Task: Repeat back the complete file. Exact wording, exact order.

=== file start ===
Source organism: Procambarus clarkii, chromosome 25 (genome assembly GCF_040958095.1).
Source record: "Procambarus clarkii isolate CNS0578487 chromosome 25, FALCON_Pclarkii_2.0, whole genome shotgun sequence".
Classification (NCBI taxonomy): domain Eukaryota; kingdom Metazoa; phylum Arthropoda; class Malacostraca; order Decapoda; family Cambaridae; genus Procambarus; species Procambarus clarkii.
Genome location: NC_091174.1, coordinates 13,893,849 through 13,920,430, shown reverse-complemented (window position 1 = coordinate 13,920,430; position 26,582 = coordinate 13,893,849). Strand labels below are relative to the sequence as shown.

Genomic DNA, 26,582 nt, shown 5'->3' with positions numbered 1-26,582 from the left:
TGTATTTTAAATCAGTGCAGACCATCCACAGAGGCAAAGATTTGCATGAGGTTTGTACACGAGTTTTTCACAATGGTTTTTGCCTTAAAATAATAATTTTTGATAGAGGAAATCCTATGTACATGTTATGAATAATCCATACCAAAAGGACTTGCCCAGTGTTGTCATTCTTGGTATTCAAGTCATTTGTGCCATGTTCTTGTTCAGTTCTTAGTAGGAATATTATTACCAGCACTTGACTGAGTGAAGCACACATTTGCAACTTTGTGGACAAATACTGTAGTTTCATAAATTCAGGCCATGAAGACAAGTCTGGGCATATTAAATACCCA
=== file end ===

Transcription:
Source organism: Procambarus clarkii, chromosome 25 (genome assembly GCF_040958095.1).
Source record: "Procambarus clarkii isolate CNS0578487 chromosome 25, FALCON_Pclarkii_2.0, whole genome shotgun sequence".
Classification (NCBI taxonomy): domain Eukaryota; kingdom Metazoa; phylum Arthropoda; class Malacostraca; order Decapoda; family Cambaridae; genus Procambarus; species Procambarus clarkii.
Genome location: NC_091174.1, coordinates 13,893,849 through 13,920,430, shown reverse-complemented (window position 1 = coordinate 13,920,430; position 26,582 = coordinate 13,893,849). Strand labels below are relative to the sequence as shown.

Genomic DNA, 26,582 nt, shown 5'->3' with positions numbered 1-26,582 from the left:
TGTATTTTAAATCAGTGCAGACCATCCACAGAGGCAAAGATTTGCATGAGGTTTGTACACGAGTTTTTCACAATGGTTTTTGCCTTAAAATAATAATTTTTGATAGAGGAAATCCTATGTACATGTTATGAATAATCCATACCAAAAGGACTTGCCCAGTGTTGTCATTCTTGGTATTCAAGTCATTTGTGCCATGTTCTTGTTCAGTTCTTAGTAGGAATATTATTACCAGCACTTGACTGAGTGAAGCACACATTTGCAACTTTGTGGACAAATACTGTAGTTTCATAAATTCAGGCCATGAAGACAAGTCTGGGCATATTAAATACCCA